Saturday, November 12, 2016

"Patriotism Is The Last Refuge Of A Scoundrel"

"Patriotism having become one of our topicks, Johnson suddenly uttered, in a strong determined tone, an apophthegm, at which many will start: 'Patriotism is the last refuge of a scoundrel.' But let it be considered, that he did not mean a real and generous love of our country, but that pretended patriotism which so many, in all ages and countries, have made a cloak for self-interest. I maintained, that certainly all patriots were not scoundrels. Being urged (not by Johnson,) to name one exception, I mentioned an eminent person, whom we all greatly admired. JOHNSON: 'Sir, I do not say that he is not honest; but we have no reason to conclude from his political conduct that he is honest. Were he to accept of a place from this ministry, he would lose that character of firmness which he has, and might be turned out of his place in a year. This ministry is neither stable, nor grateful to their friends, as Sir Robert Walpole was, so that he may think it more for his interest to take his chance of his party coming in.'" (emphasis mine)

-- Boswell's Life of Samuel Johnson, recording a conversation in a tavern on the 7th of April, 1775, between Johnson, Boswell, Joshua Reynolds, Bennet Langton, Jr, Bishop Thomas Percy and possibly others. The "eminent person whom they all greatly admired," according to David Womersley, was Edmund Burke.

Samuel Johnson (1709--1784), often referred to as "Dr Johnson," was one of 18th-century England's most highly-esteemed writers in many genres, including poetry, literary criticism, biography (especially biographies of writers) and translation from Latin and Greek. He also was the author of a Dictionary of the English Language, published in 1755, the standard English dictionary until the first edition of the Oxford English Dictionary was published in 10 volumes from 1884 to 1928.

Despite his many and mighty accomplishments as a writer, Dr Johnson may be best known today because of The Life of Samuel Johnson, a biography written by James Boswell (1740-1795). They first met in 1763, when Johnson was in his 50's and Boswell in his 20's, became good friends very quickly and remained so for the rest of Johnson's life. One of the many great charms of Boswell's book is its portrayal of the many great contrasts between Johnson and Boswell, not just in age but also in background, Johnson having faced poverty and worked furiously to attain a more secure life, while Boswell was born rich and never really worked at all except at his diaries and the biography of his friend; in their temperaments, Johnson rough and emphatic in praise as in condemnation, Boswell calm and suave; and in their attitudes toward religion and morality and politics and a host of other topics, and how these great differences appear not to have interfered in the slightest with their great friendship and mutual respect. An enormous amount of Dr Johnson's brilliant conversation has been made known to the world through Boswell, as well as a lot of information about the charming Boswell himself (as has been often said, Boswell thinks very highly of himself, but it's hard to disagree), and about their many illustrious friends and acquaintances.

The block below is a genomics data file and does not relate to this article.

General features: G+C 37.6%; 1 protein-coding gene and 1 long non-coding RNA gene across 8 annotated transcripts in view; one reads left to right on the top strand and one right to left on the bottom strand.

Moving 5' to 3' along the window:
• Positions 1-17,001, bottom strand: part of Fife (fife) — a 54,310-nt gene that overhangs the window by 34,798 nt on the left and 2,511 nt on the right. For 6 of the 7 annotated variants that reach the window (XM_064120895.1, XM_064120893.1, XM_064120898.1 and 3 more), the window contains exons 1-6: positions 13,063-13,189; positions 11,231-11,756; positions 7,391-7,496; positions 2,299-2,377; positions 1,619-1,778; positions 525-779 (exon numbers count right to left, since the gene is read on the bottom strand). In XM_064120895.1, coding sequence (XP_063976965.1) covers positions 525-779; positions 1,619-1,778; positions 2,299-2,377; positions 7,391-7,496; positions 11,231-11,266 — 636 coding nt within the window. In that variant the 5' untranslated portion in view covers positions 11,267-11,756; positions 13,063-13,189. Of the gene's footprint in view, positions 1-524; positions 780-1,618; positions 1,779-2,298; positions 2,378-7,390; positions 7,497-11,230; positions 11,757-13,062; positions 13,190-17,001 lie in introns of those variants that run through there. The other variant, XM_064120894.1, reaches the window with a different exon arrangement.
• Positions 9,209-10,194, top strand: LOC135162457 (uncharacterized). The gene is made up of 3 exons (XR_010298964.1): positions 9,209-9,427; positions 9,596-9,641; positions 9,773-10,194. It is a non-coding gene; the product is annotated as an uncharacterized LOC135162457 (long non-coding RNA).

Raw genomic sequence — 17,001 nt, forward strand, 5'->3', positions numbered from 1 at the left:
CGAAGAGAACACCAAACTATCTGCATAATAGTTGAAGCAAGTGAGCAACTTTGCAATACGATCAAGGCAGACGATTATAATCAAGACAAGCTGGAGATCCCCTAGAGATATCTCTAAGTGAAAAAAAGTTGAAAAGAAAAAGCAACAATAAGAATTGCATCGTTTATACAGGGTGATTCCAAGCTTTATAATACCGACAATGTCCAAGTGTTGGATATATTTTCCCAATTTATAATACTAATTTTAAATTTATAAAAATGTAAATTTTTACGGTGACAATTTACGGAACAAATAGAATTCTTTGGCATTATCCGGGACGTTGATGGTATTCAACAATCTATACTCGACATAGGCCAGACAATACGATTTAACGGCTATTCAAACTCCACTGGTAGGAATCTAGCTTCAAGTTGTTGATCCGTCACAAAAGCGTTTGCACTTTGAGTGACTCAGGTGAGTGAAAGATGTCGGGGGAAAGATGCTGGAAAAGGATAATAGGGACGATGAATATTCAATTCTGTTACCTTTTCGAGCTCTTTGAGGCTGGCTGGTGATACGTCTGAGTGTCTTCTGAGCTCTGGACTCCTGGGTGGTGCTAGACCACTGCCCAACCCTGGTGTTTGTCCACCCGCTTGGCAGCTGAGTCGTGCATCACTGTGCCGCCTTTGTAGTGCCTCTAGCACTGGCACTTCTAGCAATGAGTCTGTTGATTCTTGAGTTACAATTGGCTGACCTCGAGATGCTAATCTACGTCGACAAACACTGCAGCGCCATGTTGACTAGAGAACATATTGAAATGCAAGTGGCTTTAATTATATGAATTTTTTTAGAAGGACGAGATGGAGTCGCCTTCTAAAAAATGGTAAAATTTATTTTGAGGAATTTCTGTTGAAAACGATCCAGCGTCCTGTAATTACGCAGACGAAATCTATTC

By the way, beware: many abridged editions of Boswell's Life of Johnson have been published. Go for the good stuff, the whole thing, the unabridged version. Abridging this work is a horrid thing, like abridging Finnegan's Wake. There is no superfluous material in it.

Beware also: if you do not already love the Classical Latin poet Horace, the many quotations of him, in Latin, in the Life of Johnson (at least in the unabridged editions) may make you love him.

Where was I? Ah yes: patriotism and scoundrels. Well, let's hope it's the last refuge for some of them, at least, and not a permanent one.

Am I surprised to learn that the "eminent person whom they all greatly admired" was Edmund Burke? Yes, but keep in mind that I haven't actually read anything by Burke yet, so that any opinion of him which I have is still second-hand. Keep in mind also that Johnson didn't say that Burke was dishonest, only that politics would afford him cover if he were.

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